Exploring the relationship between demographic factors, performance and fortitude in a group of diverse 1st-year medical students
Background. The majority of 1st-year students are ill-equipped for university life. This heightens stress levels, which are accentuated by a lack of resilience and impact negatively on academic performance and personal wellbeing.
Objectives. To explore, within the paradigm of positive psychology, the relationship between the self, family and support constructs of fortitude, and academic performance of 1st-year medical students.
Method. First-year medical students completed a fortitude questionnaire and their academic performances in two academic modules were collated. Mann-Whitney and Kruskal-Wallis tests were employed for statistical analysis of the variables. Pearson correlation coefficients were calculated to assess the relationship between academic performance and fortitude subscales, as well as the fortitude composite score.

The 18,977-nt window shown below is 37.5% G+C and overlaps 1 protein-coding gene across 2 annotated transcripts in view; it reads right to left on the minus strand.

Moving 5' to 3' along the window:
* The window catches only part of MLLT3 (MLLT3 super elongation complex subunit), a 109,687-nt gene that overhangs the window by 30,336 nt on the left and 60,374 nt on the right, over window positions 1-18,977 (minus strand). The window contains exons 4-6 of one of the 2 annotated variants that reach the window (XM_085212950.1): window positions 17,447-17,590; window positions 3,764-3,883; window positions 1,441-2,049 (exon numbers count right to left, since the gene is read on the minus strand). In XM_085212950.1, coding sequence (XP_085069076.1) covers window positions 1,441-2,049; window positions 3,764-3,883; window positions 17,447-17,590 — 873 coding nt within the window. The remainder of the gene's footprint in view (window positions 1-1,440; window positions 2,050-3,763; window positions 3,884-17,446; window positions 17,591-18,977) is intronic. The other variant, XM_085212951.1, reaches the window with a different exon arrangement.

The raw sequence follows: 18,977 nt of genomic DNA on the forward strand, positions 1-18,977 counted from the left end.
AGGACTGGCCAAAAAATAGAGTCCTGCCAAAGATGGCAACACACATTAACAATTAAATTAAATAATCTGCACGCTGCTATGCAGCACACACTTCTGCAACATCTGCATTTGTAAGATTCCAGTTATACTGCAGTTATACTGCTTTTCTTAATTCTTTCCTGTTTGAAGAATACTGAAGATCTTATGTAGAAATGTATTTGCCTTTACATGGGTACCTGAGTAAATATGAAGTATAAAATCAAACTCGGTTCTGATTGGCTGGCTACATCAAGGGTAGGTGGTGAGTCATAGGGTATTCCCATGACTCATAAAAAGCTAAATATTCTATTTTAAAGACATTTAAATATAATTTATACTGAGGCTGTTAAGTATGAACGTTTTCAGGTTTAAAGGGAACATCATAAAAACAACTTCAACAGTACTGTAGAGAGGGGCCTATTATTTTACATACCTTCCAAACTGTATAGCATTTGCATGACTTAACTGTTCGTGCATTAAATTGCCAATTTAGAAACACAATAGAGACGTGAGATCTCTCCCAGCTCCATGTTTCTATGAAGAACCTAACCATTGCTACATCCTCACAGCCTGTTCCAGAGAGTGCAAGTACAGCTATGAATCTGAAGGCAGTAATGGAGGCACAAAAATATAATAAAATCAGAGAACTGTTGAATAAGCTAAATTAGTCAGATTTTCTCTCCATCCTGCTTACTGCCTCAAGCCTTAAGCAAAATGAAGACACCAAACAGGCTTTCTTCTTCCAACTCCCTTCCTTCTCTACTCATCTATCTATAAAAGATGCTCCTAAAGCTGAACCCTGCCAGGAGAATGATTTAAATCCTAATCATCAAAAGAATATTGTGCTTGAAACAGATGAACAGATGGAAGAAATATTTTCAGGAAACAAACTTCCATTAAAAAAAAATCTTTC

Results. The student population was multicultural, multilingual and had different educational and residential backgrounds. The fortitude instrument was found to be reliable and correlated significantly with student academic performance. Male students had significantly higher fortitude scores than female students. Students who had attended state/government schools had significantly lower fortitude than those who had attended private and ex-Model C schools. Students with prior degrees had higher fortitude than matriculants.
Conclusion. The significant, albeit moderate, positive correlation between fortitude and academic performance highlights the need for further exploration of wellbeing and holistic development of medical students. Support programmes are recommended to bridge the gap related to gender and educational background. Low and fair levels of fortitude indicate a need for corrective measures. These could include consulting relevant support networks such as student counsellors, mentors and academic development personnel.
Shaista Hamid, Clinical and Professional Practice, School of Clinical Medicine, College of Health Sciences, University of KwaZulu-Natal, Durban, South Africa
Veena S Singaram, Clinical and Professional Practice, School of Clinical Medicine, College of Health Sciences, University of KwaZulu-Natal, Durban, South Africa
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Date published: 2016-04-28
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